There are many methods to get at what's important in the consumer's mind. MaxDiff is the latest and greatest iteration of techniques...

Understanding what resonates in the consumer's mind


As marketers it is our job to understand what resonates in the minds of our consumers. With any luck this insight can be carried over to our customer acquisition efforts as well thus ensuring continued growth. From a market research perspective there are numerous ways to open the door and peak inside the minds of our consumers and prospects. Normally, I prefer a simple path, but in order to maximize the value of the information obtained we often delve into our toolbox of methodologies.

MaxDiff is one of those methods that are gaining increasing traction in the market research world. The method was developed in 1987 by Professor Jordan Louviere. It affords researchers the ability to use experimental design techniques in assessing the factors respondents consider to be most or least important in a their purchase decision.

The advantage MaxDiff has over other ranking or rating techniques is that it prevents respondents from saying that “everything” is important. If scales are being used to measure attribute importance then the risk exists that participants will give all attributes a “seven” in terms of importance. On the other hand, if traditional rank order methods are used then in reality respondents can only give credence to a limited number of attributes before the validity of the data suffers.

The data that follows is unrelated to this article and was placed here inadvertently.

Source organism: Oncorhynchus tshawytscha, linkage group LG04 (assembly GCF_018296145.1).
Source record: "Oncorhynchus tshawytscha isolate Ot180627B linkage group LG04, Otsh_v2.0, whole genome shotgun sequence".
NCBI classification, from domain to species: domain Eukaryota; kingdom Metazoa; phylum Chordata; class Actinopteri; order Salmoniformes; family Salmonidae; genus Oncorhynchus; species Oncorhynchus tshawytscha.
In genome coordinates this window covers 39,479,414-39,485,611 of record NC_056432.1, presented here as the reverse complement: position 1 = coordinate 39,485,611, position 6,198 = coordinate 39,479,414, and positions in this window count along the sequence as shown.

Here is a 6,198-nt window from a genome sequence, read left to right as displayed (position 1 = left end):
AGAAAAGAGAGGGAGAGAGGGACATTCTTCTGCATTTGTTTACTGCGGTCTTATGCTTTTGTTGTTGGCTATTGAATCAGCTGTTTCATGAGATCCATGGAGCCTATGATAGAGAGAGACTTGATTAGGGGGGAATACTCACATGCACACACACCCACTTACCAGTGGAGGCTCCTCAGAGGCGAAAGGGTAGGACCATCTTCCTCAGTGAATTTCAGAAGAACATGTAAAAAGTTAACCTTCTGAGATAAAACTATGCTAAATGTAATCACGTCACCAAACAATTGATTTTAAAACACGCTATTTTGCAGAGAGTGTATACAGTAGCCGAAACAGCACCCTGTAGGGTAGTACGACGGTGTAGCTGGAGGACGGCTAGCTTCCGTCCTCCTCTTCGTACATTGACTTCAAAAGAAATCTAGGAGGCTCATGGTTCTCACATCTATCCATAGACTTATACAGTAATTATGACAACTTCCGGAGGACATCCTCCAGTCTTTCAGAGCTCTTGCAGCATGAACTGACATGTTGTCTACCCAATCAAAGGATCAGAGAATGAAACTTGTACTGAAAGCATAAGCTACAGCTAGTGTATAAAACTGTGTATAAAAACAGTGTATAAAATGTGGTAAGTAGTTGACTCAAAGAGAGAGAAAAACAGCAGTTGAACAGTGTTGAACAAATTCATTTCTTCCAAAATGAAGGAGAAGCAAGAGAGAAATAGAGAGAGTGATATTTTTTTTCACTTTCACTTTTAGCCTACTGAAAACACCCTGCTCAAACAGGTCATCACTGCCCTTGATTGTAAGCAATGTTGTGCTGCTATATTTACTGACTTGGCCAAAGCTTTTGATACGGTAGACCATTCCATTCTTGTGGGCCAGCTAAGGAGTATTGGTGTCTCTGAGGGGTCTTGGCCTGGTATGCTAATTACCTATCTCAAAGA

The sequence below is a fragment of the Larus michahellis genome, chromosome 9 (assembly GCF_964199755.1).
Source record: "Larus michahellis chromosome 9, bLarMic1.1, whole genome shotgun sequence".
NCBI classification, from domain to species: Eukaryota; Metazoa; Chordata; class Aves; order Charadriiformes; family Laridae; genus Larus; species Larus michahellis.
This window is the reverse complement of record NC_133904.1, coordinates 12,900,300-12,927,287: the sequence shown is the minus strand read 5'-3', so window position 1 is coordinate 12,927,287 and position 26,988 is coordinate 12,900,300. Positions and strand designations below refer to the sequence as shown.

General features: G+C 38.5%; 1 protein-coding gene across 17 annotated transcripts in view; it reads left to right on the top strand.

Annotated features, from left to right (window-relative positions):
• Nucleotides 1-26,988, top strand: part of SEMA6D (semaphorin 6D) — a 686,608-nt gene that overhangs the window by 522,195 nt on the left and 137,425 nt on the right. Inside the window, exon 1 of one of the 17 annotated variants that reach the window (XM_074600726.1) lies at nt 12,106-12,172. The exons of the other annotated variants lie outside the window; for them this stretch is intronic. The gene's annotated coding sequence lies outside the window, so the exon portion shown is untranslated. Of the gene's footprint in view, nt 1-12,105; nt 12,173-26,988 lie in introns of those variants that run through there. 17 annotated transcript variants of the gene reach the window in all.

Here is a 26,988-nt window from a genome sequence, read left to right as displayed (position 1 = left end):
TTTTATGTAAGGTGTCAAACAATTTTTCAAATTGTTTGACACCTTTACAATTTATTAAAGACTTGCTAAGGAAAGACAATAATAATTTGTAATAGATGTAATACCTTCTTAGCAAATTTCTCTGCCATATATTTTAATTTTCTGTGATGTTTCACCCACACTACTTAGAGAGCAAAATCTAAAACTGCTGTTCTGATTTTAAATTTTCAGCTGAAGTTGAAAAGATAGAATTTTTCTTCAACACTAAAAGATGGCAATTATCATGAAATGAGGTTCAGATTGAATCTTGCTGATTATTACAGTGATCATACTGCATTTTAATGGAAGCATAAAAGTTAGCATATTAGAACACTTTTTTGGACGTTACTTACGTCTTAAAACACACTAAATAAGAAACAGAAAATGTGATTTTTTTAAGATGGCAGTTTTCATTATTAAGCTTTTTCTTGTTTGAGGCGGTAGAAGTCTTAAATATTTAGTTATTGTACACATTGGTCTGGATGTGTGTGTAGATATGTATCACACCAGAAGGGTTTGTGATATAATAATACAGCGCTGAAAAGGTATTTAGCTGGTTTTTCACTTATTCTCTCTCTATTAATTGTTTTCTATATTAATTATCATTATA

MaxDiff presents a randomized sub-set of attributes to the respondent. They are then asked to select which attribute is considered to be most and least important. This is repeated anywhere between 10 and 20 times. After all is said and done the data that comes out of the process is metric. Here the researcher can make legitimate claims to the magnitude of one attribute’s importance relative to another in the context of a purchase decision, value proposition or advertising claim.

MaxDiff does require advanced programming capabilities and more time to create and implement than other methods. However, the increased precision of the data more often than not outweighs these additional costs.


About the Author

Greg TimpanySince 1988 Greg has delved into the world of marketing, analytics and strategy. His expertise bridges the space between the structured world of IT and the creative, customer-centric needs of marketing. His thought leadership is sought out by executives in B2B, B2C and the public sector. Currently he directs the research efforts for Cary, NC based Global Knowledge. In addition he is a contributing author to the Cvent Survey blog; an instructor for Meredith College and Research Rockstar. As an entrepreneur he is co-founder of Anova Market Research. Past engagements have included working with The Los Angeles Times, Guitar Center and Wilkin Guge Marketing. He can be followed at: and all posts by Greg Timpany →